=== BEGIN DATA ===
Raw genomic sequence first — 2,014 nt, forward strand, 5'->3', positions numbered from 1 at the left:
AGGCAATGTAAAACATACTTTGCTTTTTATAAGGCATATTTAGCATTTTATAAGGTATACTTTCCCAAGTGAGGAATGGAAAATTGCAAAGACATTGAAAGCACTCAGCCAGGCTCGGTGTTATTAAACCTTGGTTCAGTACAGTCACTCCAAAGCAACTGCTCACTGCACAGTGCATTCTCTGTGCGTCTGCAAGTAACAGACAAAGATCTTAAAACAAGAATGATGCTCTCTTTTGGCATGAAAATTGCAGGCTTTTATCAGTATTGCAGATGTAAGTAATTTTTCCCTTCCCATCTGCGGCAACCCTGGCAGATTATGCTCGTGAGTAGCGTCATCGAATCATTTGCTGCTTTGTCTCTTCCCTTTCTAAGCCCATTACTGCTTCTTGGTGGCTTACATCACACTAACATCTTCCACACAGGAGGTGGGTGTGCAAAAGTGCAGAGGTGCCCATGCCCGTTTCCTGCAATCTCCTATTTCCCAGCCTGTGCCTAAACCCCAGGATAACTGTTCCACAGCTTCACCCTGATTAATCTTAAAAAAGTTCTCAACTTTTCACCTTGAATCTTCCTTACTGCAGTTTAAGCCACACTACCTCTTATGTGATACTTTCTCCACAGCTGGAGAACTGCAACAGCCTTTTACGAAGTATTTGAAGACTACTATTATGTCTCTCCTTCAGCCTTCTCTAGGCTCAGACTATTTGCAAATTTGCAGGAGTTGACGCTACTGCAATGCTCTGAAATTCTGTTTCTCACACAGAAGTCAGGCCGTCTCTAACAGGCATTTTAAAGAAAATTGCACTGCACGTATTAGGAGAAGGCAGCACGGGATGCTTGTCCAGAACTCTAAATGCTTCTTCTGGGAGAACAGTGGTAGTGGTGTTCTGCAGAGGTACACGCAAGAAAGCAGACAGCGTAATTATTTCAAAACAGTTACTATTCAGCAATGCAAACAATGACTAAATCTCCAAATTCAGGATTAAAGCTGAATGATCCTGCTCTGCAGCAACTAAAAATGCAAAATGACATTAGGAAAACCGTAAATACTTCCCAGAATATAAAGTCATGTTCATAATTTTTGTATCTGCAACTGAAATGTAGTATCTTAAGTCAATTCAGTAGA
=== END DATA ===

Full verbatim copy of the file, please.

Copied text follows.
Raw genomic sequence first — 2,014 nt, forward strand, 5'->3', positions numbered from 1 at the left:
AGGCAATGTAAAACATACTTTGCTTTTTATAAGGCATATTTAGCATTTTATAAGGTATACTTTCCCAAGTGAGGAATGGAAAATTGCAAAGACATTGAAAGCACTCAGCCAGGCTCGGTGTTATTAAACCTTGGTTCAGTACAGTCACTCCAAAGCAACTGCTCACTGCACAGTGCATTCTCTGTGCGTCTGCAAGTAACAGACAAAGATCTTAAAACAAGAATGATGCTCTCTTTTGGCATGAAAATTGCAGGCTTTTATCAGTATTGCAGATGTAAGTAATTTTTCCCTTCCCATCTGCGGCAACCCTGGCAGATTATGCTCGTGAGTAGCGTCATCGAATCATTTGCTGCTTTGTCTCTTCCCTTTCTAAGCCCATTACTGCTTCTTGGTGGCTTACATCACACTAACATCTTCCACACAGGAGGTGGGTGTGCAAAAGTGCAGAGGTGCCCATGCCCGTTTCCTGCAATCTCCTATTTCCCAGCCTGTGCCTAAACCCCAGGATAACTGTTCCACAGCTTCACCCTGATTAATCTTAAAAAAGTTCTCAACTTTTCACCTTGAATCTTCCTTACTGCAGTTTAAGCCACACTACCTCTTATGTGATACTTTCTCCACAGCTGGAGAACTGCAACAGCCTTTTACGAAGTATTTGAAGACTACTATTATGTCTCTCCTTCAGCCTTCTCTAGGCTCAGACTATTTGCAAATTTGCAGGAGTTGACGCTACTGCAATGCTCTGAAATTCTGTTTCTCACACAGAAGTCAGGCCGTCTCTAACAGGCATTTTAAAGAAAATTGCACTGCACGTATTAGGAGAAGGCAGCACGGGATGCTTGTCCAGAACTCTAAATGCTTCTTCTGGGAGAACAGTGGTAGTGGTGTTCTGCAGAGGTACACGCAAGAAAGCAGACAGCGTAATTATTTCAAAACAGTTACTATTCAGCAATGCAAACAATGACTAAATCTCCAAATTCAGGATTAAAGCTGAATGATCCTGCTCTGCAGCAACTAAAAATGCAAAATGACATTAGGAAAACCGTAAATACTTCCCAGAATATAAAGTCATGTTCATAATTTTTGTATCTGCAACTGAAATGTAGTATCTTAAGTCAATTCAGTAGA